Sometimes, I see myself in the mirror and wonder how did it get to be this way. I am 5’4″. I weigh 210 lbs and am a Registered Nurse! Euphemisms like “thick,”” full-figured,” and ” healthy” only mask what I know to be the truth. This body that I live in is well on its way to diabetes and hypertension. Thankfully, in this moment I do not have any of those diseases, but it is just a matter of when, not if.
Being overweight has affected my self-esteem, my sense of self-worth, my self-love. It feels like a self-inflicted punishment. When I think back to when I was slim and feeling good, it almost brings me to tears. I start asking myself how did I let it get this out of hand? Why didn’t I just get up from the table? Stop eating at fast food restaurants? Continue to exercise? I am not a fat person who does not know how I got fat. I know exactly what I did, which I think makes it all the worse.
There are times I find it difficult to teach my patients about health and wellness. I wonder if they are looking at me and finding me a hypocrite. Or are they realizing that I, too, understand how hard it is to walk that path.
The heavier I became, the more crap I accepted from the men I dated. I no longer felt I that should be respected or loved entirely. Glad that they were in my life was enough. Trust me, when you do not love you, no one else does either. I stayed with a man who told me that he did not usually date “big girls.”  So, I sat wondering, should I feel special that you chose me? I found myself always trying to overcompensate for not being thin, for not being his ideal of beauty. I was showing him that my love was not worth it because it did not come in a perfect size 4, 6, or 8. I was depleted walking out of that one.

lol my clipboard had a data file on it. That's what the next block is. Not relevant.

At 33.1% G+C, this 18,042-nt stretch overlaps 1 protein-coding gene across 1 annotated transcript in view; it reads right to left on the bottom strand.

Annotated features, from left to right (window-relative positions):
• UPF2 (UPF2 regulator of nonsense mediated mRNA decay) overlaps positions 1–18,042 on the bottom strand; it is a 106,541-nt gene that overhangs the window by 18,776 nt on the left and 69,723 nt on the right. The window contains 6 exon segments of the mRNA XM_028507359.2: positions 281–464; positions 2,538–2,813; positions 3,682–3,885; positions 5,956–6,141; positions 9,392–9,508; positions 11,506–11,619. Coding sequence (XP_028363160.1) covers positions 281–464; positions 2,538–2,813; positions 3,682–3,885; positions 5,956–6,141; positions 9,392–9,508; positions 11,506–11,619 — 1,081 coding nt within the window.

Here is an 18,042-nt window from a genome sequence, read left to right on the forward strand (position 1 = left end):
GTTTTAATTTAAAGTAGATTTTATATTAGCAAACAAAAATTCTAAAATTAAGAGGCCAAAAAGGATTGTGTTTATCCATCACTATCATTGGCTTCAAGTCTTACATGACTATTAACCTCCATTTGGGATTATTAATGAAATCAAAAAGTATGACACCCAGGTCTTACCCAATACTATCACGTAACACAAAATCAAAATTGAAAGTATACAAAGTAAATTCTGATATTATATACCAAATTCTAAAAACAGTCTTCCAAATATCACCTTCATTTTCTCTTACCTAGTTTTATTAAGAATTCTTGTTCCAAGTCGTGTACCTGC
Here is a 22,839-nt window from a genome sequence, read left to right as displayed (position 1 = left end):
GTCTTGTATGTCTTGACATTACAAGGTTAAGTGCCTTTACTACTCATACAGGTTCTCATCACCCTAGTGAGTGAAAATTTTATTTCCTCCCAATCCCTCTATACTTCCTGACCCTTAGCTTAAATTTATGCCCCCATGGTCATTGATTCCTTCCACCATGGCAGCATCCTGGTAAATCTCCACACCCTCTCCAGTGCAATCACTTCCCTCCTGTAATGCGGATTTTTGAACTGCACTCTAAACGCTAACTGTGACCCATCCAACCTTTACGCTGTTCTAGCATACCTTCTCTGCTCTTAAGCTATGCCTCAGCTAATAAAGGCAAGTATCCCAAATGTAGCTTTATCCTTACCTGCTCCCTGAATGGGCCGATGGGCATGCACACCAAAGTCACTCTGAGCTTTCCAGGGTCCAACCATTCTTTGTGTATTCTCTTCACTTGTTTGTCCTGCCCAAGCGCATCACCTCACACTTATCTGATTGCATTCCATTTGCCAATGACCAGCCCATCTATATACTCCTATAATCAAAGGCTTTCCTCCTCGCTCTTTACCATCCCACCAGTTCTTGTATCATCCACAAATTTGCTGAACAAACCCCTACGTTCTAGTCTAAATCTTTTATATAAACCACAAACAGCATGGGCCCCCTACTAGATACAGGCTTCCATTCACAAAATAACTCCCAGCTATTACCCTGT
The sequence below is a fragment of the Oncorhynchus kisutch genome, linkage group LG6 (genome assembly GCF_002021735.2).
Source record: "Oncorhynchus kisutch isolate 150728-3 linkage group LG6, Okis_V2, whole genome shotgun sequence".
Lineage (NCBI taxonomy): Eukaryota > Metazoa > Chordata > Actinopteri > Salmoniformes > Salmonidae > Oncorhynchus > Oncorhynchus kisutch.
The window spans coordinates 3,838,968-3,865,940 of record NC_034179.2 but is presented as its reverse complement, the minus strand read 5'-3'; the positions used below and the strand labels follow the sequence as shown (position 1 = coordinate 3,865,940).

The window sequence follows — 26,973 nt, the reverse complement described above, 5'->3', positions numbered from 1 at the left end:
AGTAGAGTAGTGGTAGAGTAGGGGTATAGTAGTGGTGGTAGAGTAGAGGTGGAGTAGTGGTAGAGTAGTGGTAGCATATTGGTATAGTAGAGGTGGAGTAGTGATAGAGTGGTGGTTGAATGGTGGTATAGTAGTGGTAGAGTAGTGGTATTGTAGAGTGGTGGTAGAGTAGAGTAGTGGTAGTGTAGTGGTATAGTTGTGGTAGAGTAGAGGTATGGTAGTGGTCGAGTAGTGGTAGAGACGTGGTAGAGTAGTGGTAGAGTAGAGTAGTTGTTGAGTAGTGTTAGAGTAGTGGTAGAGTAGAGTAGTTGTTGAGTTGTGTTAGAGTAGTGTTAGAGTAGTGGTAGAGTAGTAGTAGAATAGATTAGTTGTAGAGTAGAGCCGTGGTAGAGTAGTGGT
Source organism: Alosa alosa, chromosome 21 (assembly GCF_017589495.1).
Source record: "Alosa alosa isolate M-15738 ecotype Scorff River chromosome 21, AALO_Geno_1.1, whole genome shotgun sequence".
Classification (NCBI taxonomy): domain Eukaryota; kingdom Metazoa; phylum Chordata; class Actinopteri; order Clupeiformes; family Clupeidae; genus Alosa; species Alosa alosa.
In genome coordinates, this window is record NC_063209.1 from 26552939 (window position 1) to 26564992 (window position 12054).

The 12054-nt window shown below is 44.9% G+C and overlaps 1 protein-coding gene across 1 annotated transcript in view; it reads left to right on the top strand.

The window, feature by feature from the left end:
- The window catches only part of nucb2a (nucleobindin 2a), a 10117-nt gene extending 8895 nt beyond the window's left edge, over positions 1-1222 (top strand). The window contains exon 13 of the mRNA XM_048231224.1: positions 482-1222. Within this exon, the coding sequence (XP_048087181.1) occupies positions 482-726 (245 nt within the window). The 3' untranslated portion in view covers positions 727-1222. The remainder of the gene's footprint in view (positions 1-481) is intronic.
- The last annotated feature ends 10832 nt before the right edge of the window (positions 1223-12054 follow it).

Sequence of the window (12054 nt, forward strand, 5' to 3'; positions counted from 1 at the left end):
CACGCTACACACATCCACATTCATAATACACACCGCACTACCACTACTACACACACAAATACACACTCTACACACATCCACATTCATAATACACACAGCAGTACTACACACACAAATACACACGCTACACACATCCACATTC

So now at this juncture, I am ready to lose the weight. I mean do what is necessary to get to where I feel comfortable in my skin. This is not simply about my vanity, but about my life, my health, and self-love. So, I am inviting you on this journey with me. Come along.
Hi, I’m Erika.
Ciao Bella!

Monday, October 31, 2016

Unwind After Work

Sometimes the best part of work is leaving it behind. When you want a “do-over” after a difficult day, plunge into an activity that you enjoy. Even if you only have 15 minutes to devote to it. (Or, maybe the dirty dishes can wait after all.) Relaxing activities are a wonderful way to let go of workplace stress.
Here are a variety of after-hours stress busters for you to try:
Read a favorite comic, book, or magazine – in print format or on an e-reader. A library of reading choices can be at your fingertips.
Hold a game night and invite family and friends to play cards or Monopoly. You’ll chat and get caught up with everyone, without worrying about conversational lulls or spats.
Call, write, or Skype loved ones far away. People you have a history with, and who you can trust, are worth staying in touch with. Share your hopes, fears, and everyday joys.
Sports, such as golf, tennis, or cycling can work off your jagged anxious energy.